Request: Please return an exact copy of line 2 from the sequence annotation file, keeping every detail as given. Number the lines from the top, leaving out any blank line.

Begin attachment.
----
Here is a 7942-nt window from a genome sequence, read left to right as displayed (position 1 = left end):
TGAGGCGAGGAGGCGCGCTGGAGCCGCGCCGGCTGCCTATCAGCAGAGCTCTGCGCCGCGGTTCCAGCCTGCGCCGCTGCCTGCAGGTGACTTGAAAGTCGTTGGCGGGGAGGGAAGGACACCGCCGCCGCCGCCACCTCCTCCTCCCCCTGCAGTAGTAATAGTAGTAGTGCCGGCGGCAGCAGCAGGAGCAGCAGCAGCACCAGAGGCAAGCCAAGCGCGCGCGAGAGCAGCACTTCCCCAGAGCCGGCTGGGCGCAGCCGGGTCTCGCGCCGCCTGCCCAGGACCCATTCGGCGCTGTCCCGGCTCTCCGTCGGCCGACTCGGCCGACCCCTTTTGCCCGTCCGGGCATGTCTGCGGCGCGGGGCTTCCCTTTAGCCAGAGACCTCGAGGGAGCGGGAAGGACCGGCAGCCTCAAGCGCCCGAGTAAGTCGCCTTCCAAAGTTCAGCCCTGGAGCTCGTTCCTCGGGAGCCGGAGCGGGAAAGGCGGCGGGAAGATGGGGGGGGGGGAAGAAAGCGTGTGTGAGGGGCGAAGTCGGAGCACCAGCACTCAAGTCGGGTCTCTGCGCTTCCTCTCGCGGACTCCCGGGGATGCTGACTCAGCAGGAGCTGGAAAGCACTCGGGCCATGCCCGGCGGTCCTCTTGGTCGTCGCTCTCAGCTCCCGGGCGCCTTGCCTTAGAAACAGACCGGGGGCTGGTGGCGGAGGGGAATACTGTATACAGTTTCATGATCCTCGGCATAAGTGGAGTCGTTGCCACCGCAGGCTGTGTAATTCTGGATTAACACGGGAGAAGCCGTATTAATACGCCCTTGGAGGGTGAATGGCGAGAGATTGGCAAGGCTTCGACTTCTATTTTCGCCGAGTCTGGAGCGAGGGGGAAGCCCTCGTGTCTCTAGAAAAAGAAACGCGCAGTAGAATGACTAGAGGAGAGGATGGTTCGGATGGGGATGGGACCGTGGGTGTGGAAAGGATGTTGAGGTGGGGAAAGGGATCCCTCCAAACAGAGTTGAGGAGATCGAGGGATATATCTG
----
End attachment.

TGAGGCGAGGAGGCGCGCTGGAGCCGCGCCGGCTGCCTATCAGCAGAGCTCTGCGCCGCGGTTCCAGCCTGCGCCGCTGCCTGCAGGTGACTTGAAAGTCGTTGGCGGGGAGGGAAGGACACCGCCGCCGCCGCCACCTCCTCCTCCCCCTGCAGTAGTAATAGTAGTAGTGCCGGCGGCAGCAGCAGGAGCAGCAGCAGCACCAGAGGCAAGCCAAGCGCGCGCGAGAGCAGCACTTCCCCAGAGCCGGCTGGGCGCAGCCGGGTCTCGCGCCGCCTGCCCAGGACCCATTCGGCGCTGTCCCGGCTCTCCGTCGGCCGACTCGGCCGACCCCTTTTGCCCGTCCGGGCATGTCTGCGGCGCGGGGCTTCCCTTTAGCCAGAGACCTCGAGGGAGCGGGAAGGACCGGCAGCCTCAAGCGCCCGAGTAAGTCGCCTTCCAAAGTTCAGCCCTGGAGCTCGTTCCTCGGGAGCCGGAGCGGGAAAGGCGGCGGGAAGATGGGGGGGGGGGAAGAAAGCGTGTGTGAGGGGCGAAGTCGGAGCACCAGCACTCAAGTCGGGTCTCTGCGCTTCCTCTCGCGGACTCCCGGGGATGCTGACTCAGCAGGAGCTGGAAAGCACTCGGGCCATGCCCGGCGGTCCTCTTGGTCGTCGCTCTCAGCTCCCGGGCGCCTTGCCTTAGAAACAGACCGGGGGCTGGTGGCGGAGGGGAATACTGTATACAGTTTCATGATCCTCGGCATAAGTGGAGTCGTTGCCACCGCAGGCTGTGTAATTCTGGATTAACACGGGAGAAGCCGTATTAATACGCCCTTGGAGGGTGAATGGCGAGAGATTGGCAAGGCTTCGACTTCTATTTTCGCCGAGTCTGGAGCGAGGGGGAAGCCCTCGTGTCTCTAGAAAAAGAAACGCGCAGTAGAATGACTAGAGGAGAGGATGGTTCGGATGGGGATGGGACCGTGGGTGTGGAAAGGATGTTGAGGTGGGGAAAGGGATCCCTCCAAACAGAGTTGAGGAGATCGAGGGATATATCTG